Word out of Washington is that members of the supercommittee have all but abandoned any hope of reaching a deal for $1.2 trillion in deficit reduction and that the possibility of any kind of smaller deal is remote. Brian Beutler at TalkingPointsMemo quotes a high placed Democratic aide saying: “Conversations are still happening, but its mostly about how to put this thing to bed.” Beutler interprets this as signaling that the members of the supercommittee are just trying to find a way to put the best face on failure.
Bottom Line: Beutler says “ it’s as close to a death knell as we’ve seen so far. “
Read more here: http://tpmdc.talkingpointsmemo.com/2011/11/super-committee-negotiations-now-about-how-to-fail-gracefully.php
Washington Post says basically the same thing: http://www.washingtonpost.com/politics/debt-supercommittee-members-brace-for-failure/2011/11/20/gIQA5bqJfN_story.html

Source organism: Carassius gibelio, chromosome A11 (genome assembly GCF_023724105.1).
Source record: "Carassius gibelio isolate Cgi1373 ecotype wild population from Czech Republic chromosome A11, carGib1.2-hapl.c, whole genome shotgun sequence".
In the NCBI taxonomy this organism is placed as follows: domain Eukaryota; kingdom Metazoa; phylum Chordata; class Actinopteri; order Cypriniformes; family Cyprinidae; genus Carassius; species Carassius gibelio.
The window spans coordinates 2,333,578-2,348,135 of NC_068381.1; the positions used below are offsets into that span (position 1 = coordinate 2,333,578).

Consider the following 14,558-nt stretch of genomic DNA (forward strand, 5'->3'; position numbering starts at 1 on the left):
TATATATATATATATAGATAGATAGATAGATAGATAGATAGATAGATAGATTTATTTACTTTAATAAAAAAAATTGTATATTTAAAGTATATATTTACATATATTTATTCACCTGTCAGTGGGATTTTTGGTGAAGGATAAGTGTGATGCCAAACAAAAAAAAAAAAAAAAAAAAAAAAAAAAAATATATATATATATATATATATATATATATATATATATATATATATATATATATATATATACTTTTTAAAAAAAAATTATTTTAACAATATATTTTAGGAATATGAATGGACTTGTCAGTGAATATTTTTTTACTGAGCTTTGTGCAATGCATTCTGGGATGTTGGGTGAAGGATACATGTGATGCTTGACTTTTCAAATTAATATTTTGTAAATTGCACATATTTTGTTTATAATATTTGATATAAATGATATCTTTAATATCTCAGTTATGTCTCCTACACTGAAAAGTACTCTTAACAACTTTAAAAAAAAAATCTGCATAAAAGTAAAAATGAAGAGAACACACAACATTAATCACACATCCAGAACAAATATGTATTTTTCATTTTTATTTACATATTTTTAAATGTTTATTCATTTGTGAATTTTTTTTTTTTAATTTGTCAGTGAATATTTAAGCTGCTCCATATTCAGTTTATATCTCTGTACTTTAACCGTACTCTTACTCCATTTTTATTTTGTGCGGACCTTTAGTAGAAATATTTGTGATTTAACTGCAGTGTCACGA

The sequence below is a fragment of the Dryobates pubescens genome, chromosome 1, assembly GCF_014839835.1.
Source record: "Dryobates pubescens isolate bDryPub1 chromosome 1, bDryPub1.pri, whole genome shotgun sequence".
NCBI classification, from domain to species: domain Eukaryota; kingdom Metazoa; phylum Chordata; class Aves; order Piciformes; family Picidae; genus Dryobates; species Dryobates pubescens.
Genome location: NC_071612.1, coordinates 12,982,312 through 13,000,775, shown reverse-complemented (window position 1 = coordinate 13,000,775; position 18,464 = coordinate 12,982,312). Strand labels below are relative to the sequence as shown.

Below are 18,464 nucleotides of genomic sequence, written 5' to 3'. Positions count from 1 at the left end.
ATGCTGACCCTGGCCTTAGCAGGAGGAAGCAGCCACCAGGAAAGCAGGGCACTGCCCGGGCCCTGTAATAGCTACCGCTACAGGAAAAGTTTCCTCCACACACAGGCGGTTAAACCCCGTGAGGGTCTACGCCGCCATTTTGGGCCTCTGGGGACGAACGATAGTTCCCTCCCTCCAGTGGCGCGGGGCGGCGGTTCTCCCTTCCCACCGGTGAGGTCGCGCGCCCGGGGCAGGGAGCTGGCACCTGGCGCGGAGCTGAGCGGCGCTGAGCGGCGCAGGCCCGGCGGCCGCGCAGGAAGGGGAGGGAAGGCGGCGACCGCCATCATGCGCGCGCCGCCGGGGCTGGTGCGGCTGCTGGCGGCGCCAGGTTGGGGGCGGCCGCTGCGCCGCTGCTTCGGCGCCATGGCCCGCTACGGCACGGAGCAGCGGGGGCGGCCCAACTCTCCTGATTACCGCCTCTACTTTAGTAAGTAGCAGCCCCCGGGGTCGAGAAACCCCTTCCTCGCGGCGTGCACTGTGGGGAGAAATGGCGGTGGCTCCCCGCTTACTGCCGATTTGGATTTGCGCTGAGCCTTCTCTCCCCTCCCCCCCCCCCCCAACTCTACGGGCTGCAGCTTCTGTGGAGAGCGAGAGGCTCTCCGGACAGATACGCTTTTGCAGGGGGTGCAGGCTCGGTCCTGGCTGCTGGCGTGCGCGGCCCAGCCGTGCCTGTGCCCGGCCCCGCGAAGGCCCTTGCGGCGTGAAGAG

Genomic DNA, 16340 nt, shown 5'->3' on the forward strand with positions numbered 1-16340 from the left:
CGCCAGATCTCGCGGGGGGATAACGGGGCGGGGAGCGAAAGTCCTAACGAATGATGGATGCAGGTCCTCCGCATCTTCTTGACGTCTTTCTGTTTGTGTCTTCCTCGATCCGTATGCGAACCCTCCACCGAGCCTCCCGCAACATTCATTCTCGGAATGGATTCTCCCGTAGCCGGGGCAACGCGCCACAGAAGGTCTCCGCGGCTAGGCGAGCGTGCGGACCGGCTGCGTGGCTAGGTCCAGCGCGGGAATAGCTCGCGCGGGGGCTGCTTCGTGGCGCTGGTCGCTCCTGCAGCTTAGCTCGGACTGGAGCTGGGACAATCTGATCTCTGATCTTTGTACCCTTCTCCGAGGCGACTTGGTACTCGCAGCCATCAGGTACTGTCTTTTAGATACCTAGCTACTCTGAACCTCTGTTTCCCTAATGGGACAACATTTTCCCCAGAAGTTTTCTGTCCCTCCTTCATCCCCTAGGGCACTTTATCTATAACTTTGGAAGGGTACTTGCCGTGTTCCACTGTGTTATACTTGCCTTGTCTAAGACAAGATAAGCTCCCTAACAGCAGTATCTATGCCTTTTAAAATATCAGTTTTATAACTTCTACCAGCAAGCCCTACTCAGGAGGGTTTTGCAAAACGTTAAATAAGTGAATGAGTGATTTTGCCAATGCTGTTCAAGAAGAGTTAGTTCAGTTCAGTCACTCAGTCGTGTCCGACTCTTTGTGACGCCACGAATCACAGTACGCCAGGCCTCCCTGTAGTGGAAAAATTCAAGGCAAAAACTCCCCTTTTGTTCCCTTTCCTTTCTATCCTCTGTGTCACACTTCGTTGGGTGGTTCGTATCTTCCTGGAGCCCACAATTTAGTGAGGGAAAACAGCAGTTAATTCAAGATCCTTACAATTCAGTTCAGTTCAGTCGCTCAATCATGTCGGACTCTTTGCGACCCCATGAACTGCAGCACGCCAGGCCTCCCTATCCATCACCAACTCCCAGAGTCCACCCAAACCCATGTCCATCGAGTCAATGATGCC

How will the markets react to failure?
Will the failure of the supercommittee lead to a major market collapse or additional downgrade of U.S. debt? It doesn't seem likely.Mark Zandi, chief economist of Moody's Analytics, said Sunday he doesn’t expect much of a reaction from Wall Street since few people expected the supercommittee to reach an agreement. John Irons at the Economic Policy Institute seems to agree.
Bottom line: The failure of the supercommittee isn't going to come as a surprise to very many people.
Read Zandi here:
Read Irons here:
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